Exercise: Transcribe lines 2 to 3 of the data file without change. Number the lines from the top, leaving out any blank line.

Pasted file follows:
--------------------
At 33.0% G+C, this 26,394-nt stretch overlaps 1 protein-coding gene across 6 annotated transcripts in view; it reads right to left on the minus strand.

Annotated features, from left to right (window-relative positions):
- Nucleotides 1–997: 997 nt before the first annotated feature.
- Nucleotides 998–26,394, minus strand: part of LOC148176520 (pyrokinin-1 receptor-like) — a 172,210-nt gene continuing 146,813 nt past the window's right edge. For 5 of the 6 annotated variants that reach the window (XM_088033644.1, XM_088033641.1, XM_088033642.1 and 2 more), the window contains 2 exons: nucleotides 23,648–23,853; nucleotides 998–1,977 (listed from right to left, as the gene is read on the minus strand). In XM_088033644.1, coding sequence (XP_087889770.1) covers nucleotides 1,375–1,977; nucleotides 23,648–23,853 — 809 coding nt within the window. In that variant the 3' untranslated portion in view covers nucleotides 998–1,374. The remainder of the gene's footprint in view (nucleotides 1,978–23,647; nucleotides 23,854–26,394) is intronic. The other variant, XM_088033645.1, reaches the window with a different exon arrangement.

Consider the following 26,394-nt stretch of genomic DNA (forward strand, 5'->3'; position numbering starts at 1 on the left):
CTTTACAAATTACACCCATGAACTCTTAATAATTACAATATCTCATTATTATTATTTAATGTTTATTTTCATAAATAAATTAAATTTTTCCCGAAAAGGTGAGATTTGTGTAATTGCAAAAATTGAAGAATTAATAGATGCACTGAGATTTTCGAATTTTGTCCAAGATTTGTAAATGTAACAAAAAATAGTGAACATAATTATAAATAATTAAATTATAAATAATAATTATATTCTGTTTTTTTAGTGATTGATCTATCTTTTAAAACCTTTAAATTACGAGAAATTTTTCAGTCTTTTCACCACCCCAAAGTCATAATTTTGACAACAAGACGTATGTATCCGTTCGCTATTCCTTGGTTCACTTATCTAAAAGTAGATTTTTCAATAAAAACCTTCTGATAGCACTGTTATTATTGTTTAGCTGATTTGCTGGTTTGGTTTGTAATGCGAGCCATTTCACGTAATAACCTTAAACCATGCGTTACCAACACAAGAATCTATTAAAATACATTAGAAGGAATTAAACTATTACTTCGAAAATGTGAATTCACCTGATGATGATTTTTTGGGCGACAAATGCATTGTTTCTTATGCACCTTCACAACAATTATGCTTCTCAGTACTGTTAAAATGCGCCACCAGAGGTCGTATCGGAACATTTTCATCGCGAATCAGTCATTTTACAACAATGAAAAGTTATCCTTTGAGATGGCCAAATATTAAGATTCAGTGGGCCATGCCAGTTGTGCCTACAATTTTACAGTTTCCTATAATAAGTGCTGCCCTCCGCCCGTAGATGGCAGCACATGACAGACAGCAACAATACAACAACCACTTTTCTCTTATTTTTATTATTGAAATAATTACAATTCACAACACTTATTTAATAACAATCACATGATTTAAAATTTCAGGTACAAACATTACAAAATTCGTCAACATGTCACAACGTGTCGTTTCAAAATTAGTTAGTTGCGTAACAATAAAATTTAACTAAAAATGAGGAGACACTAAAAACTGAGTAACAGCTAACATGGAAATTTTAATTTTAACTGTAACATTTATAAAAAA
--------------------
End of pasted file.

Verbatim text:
Annotated features, from left to right (window-relative positions):
- Nucleotides 1–997: 997 nt before the first annotated feature.